A Galois note pertaining to a chapter or three in „The Domestication of Man“, and an original (or at least independent) observation on my part about violence:
Violence is unreal to people who grew up far away from the reality of farm life—instead dining on meats which come antiseptically wrapped in plastic, enjoying Hollywood’s magically neat and quick shooting deaths, immersing themselves in violent videogames, and watching faraway wars on the 11 o’clock news.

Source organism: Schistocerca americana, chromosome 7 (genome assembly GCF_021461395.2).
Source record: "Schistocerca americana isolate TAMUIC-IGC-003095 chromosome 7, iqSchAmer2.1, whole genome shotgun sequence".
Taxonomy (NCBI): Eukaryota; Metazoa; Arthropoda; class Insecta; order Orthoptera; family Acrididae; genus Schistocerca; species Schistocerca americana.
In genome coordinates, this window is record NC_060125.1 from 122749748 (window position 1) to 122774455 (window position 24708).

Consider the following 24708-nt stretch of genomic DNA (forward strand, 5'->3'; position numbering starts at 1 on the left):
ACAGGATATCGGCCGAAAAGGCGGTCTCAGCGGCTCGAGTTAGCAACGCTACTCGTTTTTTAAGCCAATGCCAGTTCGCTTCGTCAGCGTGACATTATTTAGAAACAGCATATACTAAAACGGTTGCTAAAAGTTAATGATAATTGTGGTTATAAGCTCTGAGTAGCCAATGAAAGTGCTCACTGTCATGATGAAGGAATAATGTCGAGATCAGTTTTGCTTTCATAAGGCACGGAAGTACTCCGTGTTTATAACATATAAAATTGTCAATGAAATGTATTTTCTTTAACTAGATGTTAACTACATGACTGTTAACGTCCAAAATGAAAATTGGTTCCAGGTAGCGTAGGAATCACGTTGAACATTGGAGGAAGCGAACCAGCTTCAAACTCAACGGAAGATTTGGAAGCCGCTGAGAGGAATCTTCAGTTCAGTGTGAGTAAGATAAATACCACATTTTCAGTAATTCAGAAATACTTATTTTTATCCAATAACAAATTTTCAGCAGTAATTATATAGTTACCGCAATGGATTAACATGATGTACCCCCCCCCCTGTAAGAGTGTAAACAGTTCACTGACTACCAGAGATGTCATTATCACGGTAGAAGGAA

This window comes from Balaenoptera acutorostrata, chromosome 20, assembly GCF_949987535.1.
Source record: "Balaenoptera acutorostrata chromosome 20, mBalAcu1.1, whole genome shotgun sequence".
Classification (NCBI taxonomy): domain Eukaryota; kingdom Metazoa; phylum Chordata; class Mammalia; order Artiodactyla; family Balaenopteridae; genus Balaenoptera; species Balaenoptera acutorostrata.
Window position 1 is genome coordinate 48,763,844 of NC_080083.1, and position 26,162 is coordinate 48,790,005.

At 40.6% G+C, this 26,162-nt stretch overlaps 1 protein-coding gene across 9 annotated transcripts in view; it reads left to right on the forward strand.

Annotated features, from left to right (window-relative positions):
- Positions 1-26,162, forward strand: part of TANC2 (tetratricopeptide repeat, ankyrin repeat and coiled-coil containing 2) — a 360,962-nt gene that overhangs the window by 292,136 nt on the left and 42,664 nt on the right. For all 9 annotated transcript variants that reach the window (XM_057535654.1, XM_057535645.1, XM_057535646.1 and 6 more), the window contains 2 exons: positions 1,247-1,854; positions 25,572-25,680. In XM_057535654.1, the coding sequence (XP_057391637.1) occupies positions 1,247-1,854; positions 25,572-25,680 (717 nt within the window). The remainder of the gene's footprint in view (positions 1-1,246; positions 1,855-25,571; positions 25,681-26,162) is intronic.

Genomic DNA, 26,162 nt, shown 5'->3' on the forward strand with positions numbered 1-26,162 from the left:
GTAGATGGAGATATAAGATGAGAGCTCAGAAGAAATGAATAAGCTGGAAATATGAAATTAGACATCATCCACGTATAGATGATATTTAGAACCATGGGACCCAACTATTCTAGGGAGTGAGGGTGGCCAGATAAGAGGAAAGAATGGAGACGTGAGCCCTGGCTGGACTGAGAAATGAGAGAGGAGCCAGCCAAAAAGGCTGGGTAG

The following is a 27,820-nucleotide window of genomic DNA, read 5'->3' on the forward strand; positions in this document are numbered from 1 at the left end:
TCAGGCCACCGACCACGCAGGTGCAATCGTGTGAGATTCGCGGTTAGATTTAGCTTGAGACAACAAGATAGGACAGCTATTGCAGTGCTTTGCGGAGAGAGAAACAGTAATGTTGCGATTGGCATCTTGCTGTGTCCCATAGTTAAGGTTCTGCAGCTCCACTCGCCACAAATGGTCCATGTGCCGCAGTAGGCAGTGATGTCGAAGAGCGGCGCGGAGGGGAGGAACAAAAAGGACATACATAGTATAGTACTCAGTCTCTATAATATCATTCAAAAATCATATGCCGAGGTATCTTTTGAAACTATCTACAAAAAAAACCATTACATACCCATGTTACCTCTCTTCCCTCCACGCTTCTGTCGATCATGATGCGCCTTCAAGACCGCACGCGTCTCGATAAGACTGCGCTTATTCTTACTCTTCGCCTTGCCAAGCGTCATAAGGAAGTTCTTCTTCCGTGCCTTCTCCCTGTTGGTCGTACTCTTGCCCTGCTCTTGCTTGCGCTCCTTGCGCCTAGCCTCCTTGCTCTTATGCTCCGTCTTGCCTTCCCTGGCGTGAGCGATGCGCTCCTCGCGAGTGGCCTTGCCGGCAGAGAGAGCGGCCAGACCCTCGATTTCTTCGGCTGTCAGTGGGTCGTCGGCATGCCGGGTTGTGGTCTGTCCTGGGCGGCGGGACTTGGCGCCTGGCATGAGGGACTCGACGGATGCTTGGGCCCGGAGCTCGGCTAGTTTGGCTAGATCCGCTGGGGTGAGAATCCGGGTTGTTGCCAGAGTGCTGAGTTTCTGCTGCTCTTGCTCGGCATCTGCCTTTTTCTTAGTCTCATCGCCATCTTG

Such people do not feel the horror of violence in their guts—and also they are hypocritical cowards, who when faced by real violence can only use their trigger fingers to dial 911 in the hope that somebody else will do violence for them. That is the mental evasiveness requisite for what indeed is a full Nietzschean transvaluation, or rather inversion of values; with the end result being slave-morality pansies who panic and pray for their masters to wage extreme, sadistic, and gratuitous violence for the purported purposes of „keeping us safe from terrorism“ and „protecting freedom“. The word „freedom“ now meaning no more than a warm feeling from saying it. Well, with God having died and the blood of knights and martyrs been forgotten, what did Nietzsche say about staying safe and warm?